In decades gone by, workplace wellbeing was a concept that was pushed to the bottom of the priority pile – below things like meeting deadlines and making as much profit as possible. These days, however, an increasing amount of emphasis is being put on the physical and mental health of staff and the provisions employers put in place to nurture this.

As we spend more and more time ‘at the office’ and the lines between professional and private lives become increasingly blurred, our wellbeing becomes significantly more important.

According to figures released earlier this year by the Centre for Mental Health, UK companies are losing around £34.9 billion in productivity on account of mental health issues.

What’s more, the 2017 Health & Safety Executive statistics revealed that in 2016/2017 there were more than 31 million working days lost in the UK due to work-related ill health. Nearly 9 million of these days were a direct result of musculoskeletal problems which could be caused by poor office furniture and spending too much time sitting down.

So, whether you’re the CEO of an international conglomerate or the brains behind a brand-new start-up venture, it’s time to start putting the health of your staff first. We’ve put together some advice on how to improve wellbeing in the workplace to get you started.

Introduce flexible working initiatives

You don’t need us to tell you that the traditional 9-5 working day is dissolving at a rate of knots to make way for more modern approaches.

This includes flexibility in working hours in order to cater to demands of the personal lives of staff. Allowing employees to work flexibly will lower stress levels, increase motivation and help reduce absenteeism.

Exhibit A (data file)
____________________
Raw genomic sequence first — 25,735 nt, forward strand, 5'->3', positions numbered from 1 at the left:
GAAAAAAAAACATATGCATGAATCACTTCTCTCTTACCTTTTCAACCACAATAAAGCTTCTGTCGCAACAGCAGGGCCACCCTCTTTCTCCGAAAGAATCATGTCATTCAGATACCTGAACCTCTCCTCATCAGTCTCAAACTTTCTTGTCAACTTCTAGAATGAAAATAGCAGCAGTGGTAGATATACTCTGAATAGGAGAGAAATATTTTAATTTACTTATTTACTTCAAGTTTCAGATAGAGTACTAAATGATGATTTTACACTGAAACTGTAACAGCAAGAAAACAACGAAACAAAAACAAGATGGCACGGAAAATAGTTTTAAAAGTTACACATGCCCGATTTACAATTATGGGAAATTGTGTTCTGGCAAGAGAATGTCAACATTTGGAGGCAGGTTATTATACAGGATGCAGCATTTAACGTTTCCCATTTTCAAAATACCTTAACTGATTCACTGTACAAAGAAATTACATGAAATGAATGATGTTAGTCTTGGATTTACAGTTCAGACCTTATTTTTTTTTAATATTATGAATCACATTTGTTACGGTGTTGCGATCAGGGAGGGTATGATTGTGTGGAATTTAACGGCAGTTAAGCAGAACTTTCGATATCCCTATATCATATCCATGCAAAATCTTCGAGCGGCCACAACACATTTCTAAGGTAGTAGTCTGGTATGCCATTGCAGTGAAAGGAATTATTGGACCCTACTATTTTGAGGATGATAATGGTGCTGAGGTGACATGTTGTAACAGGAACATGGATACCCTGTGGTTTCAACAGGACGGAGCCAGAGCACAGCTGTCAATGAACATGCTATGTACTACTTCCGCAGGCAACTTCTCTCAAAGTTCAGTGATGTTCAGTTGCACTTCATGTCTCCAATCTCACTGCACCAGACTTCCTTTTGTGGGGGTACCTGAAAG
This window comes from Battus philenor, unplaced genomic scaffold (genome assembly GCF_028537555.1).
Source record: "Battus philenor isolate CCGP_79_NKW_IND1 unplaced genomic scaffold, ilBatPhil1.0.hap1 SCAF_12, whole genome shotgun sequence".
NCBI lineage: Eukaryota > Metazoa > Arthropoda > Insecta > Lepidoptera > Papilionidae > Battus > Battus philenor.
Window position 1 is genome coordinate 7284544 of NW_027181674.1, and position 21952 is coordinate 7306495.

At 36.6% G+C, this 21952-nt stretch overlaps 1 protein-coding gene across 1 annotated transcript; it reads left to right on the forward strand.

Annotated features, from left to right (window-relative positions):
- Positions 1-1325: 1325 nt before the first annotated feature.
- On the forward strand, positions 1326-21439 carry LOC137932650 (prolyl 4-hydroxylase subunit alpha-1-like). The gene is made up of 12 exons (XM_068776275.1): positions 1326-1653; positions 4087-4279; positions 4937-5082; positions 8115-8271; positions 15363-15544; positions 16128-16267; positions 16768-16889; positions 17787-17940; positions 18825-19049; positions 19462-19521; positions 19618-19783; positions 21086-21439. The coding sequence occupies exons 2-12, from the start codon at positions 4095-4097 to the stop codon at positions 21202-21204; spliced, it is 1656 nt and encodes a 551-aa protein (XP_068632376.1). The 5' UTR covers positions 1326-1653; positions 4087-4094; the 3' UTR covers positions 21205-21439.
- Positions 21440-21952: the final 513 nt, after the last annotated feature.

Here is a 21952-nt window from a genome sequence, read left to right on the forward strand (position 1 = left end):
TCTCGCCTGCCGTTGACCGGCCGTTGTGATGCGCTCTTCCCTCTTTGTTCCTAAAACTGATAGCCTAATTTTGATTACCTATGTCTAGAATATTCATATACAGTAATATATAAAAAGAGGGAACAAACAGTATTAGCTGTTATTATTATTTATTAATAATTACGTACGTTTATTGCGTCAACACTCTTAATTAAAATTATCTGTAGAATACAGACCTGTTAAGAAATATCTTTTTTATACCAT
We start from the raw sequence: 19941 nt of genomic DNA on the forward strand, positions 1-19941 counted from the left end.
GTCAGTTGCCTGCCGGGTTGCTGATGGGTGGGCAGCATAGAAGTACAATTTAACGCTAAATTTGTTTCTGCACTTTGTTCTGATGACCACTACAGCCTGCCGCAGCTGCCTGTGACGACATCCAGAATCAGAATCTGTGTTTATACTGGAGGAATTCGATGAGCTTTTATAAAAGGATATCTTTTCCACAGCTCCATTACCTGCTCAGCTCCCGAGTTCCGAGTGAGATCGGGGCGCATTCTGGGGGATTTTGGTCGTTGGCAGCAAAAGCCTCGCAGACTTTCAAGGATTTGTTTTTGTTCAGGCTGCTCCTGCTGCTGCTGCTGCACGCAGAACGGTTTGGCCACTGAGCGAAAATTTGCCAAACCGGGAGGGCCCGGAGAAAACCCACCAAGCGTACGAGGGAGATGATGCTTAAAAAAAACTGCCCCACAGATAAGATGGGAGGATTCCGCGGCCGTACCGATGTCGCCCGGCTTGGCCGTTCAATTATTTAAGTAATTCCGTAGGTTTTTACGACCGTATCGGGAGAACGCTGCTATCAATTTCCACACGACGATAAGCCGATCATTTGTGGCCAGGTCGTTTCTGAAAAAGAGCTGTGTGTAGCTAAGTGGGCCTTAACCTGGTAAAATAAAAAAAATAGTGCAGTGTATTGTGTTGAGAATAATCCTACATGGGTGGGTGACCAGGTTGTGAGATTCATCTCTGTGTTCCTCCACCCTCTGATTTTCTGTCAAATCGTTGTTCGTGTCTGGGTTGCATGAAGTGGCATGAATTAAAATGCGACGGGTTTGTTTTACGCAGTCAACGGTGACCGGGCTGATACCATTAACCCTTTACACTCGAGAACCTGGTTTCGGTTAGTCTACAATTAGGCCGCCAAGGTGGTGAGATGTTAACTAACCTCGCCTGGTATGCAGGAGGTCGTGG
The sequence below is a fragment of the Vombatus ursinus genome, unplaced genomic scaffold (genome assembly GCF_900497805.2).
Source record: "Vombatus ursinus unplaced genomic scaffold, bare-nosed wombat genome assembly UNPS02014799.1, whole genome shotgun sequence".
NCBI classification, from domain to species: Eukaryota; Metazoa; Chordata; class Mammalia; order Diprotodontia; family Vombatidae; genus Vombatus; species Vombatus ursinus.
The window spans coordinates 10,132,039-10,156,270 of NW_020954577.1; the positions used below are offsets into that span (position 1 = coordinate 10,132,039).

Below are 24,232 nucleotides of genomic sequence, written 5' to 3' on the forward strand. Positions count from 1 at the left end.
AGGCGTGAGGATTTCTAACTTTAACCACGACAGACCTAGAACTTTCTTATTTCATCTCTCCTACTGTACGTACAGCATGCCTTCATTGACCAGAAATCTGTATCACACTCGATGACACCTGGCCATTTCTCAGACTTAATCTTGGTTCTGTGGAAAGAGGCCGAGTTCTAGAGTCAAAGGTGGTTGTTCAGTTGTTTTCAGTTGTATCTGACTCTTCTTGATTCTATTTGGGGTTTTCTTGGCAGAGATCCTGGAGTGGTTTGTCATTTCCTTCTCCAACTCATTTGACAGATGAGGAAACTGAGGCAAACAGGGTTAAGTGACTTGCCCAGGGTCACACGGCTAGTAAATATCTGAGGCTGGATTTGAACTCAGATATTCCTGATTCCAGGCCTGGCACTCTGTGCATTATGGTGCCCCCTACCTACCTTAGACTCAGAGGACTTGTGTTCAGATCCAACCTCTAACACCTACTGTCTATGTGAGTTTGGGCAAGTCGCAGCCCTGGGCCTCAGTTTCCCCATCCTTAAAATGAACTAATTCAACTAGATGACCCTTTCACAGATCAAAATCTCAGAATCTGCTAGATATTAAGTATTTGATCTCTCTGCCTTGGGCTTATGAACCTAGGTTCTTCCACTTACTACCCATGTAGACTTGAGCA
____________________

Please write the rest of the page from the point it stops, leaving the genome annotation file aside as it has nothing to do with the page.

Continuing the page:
Facilitate a more physical work environment

Whether it’s sit-stand desks or access to gym facilities or exercise classes, make sure you’re encouraging your staff to move more. Of course, for large companies with big budgets this is much easier but even as a small business, increasing physical activity throughout the day is possible.

Try holding walking meetings outdoors or starting a lunch time running club.

Hold regular reviews

As humans, we like to have a target to work towards or a goal to achieve. Without this, we lack purpose which is a one-way ticket to low motivation and poor mental health.

Holding regular personal reviews will enable you to keep each member of staff focused and motivated, as well as giving you the opportunity to be transparent about where the company is headed and about financial matters.

Reconsider your workspace design

Another thing to consider as part of a longer-term plan is the design of your workspace. For example, providing areas with soft seating and the appropriate technology where staff can collaborate casually will go a long way to boosting job satisfaction and productivity.

If you’ve got any tips you’d like to share on improving physical health or mental wellbeing in the workplace, leave them in the comments below or come and join the conversation on Twitter or Facebook.

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